For me, the forks come in a couple of forms - things that stress my body physically and those that are mentally or emotionally taxing.  The worst of my forks do both at the same time and I have a one pitchfork limit at best before something has to give. 
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Uneryx

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Re: Fork theory
« Reply #3 on: November 13, 2019, 02:54:03 am »
I just learned about this theory:

http://jenrose.com/fork-theory/

I think I could find this quite useful,  alongside spoon theory - anyone else?

(In a nutshell, where spoons are the finite amount of energy one has, forks are trials & tribulations and everyone has limits to how many forks they can cope with.)

I experienced this full-stop yesterday

I was flying home from a visit with my mother, and things went sideways mid-afternoon. Her flight got cancelled due to airline shenanigans and chicanery, so that put a big stressful damper on our day. Then i had to stay at the airport for an inordinately long period of time. Then my plane was itty bitty and had some very narrow seats with very little leg room (I'm 5'4'' and usually have no complaints about leg room, but my knees were touching the seat in front of me). There was no wifi on board and very little in the way of food and drinks for a 6 hr flight.

And then on the descent I experienced something I'd never experienced before: rip-roaring PAINFUL barometric trauma in the sinuses above my eyes. It was like being stabbed in the forehead, and it came on very suddenly and very sharply. Nothing I did would soothe it except digging my fingers into my brows.

Finally got off the plane and almost had a meltdown trying to decide if I wanted to take a cab or the train home.

Stick a fork in me, I was done.

So yes, fork theory. Good theory.

Ashmire

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Re: Fork theory
« Reply #4 on: November 13, 2019, 09:35:31 am »

And then on the descent I experienced something I'd never experienced before: rip-roaring PAINFUL barometric trauma in the sinuses above my eyes. It was like being stabbed in the forehead, and it came on very suddenly and very sharply. Nothing I did would soothe it except digging my fingers into my brows.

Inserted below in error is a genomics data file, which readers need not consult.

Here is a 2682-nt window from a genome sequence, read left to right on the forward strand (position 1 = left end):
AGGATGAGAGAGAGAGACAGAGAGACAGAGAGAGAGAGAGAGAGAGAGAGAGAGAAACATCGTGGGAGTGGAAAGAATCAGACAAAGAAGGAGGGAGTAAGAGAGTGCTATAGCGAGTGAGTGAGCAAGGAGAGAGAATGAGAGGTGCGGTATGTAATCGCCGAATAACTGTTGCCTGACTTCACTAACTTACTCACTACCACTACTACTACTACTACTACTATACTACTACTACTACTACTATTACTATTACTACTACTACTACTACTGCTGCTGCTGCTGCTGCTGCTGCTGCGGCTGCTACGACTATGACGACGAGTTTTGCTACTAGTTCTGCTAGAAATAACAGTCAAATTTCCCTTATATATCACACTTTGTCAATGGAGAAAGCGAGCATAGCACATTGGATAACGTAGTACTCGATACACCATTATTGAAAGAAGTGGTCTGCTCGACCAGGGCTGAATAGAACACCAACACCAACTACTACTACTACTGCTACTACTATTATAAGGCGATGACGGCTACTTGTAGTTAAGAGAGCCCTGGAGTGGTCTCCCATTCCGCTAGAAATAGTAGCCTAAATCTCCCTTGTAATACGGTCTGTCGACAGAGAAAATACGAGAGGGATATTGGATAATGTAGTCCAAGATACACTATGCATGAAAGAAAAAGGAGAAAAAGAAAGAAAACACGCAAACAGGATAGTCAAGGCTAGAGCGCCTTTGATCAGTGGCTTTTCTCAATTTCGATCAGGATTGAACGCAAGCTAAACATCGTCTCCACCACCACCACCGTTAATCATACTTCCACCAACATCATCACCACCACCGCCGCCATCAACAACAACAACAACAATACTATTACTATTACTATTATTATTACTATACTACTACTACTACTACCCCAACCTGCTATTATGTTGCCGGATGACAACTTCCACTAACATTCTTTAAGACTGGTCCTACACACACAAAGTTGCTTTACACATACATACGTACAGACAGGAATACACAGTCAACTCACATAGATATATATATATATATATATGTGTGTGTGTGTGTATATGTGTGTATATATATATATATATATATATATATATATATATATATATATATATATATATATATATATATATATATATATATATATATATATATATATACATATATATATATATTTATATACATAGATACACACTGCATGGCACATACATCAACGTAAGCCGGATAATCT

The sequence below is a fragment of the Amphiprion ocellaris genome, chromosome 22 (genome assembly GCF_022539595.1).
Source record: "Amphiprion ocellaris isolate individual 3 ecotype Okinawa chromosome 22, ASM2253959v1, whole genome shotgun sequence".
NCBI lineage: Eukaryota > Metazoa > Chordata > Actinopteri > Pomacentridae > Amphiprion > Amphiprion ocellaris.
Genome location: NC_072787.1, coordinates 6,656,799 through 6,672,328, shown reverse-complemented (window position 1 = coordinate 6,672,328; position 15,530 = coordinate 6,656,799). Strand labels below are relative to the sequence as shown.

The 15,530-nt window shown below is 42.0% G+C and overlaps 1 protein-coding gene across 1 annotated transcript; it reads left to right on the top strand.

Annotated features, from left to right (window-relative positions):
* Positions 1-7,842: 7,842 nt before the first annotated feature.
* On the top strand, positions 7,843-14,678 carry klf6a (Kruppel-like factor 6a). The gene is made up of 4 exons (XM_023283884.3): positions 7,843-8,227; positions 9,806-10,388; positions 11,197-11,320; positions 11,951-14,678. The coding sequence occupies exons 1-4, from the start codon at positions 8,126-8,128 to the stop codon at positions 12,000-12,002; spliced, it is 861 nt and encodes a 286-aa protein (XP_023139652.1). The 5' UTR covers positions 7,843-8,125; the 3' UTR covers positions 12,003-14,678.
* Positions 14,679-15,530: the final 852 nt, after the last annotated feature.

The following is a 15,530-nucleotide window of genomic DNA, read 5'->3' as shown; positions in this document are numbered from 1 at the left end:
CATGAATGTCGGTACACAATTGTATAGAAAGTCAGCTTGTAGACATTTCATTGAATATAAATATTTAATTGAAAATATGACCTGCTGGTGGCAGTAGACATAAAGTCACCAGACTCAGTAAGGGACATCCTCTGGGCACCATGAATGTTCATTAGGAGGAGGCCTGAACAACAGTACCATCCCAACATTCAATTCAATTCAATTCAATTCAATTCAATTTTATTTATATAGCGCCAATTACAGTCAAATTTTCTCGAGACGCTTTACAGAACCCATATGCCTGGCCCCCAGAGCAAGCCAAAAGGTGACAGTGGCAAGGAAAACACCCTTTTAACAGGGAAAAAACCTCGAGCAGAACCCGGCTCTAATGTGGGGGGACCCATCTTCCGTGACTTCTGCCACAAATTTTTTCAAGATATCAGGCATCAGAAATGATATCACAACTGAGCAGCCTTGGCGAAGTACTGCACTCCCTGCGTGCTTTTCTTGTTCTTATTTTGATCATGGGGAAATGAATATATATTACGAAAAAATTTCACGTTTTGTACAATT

First of all, off-topic huge sympathy for barometric pressure pain.   I am ridiculously prone to this and so many people don't even believe it exists! 

And yes, fork theory definitely works!  I've had so many times when just... about the third or fourth normally manageable irritation or change of plans in a row sends me into a full-blown anxiety attack.

SunflowerP

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Re: Fork theory
« Reply #5 on: November 15, 2019, 10:53:13 pm »
I just learned about this theory:

http://jenrose.com/fork-theory/

I think I could find this quite useful,  alongside spoon theory - anyone else?

(In a nutshell, where spoons are the finite amount of energy one has, forks are trials & tribulations and everyone has limits to how many forks they can cope with.)

I've used 'forks' in a few, shifting ways. First, to talk about being attention-different (i.e., I have ADHD, but I don't consider the 'official' terminology to be a good description of it - I don't have a deficit of attention; if anything, I have too much... but can't always apply it when and where it's required): 'forks' as a (weak) pun on 'focus'. More recently, following Darkhawk's usage, punning on 'fucks', as in, whether one has any left to give.

I note that the latter is not incompatible with the Fork Theory of the link.

I like the premise a lot - whether one calls it 'forks' or 'chop tongs' or 'lobster crackers', there's a Thing there, and it's well-worth calling it something, and the reasoning for choosing 'forks' makes sense - but because I've used the word in other ways in extended-flatware-metaphor, I think I need to sit with it a while before I can tell for certain how I feel about adopting it myself. I'm really glad you linked the article though!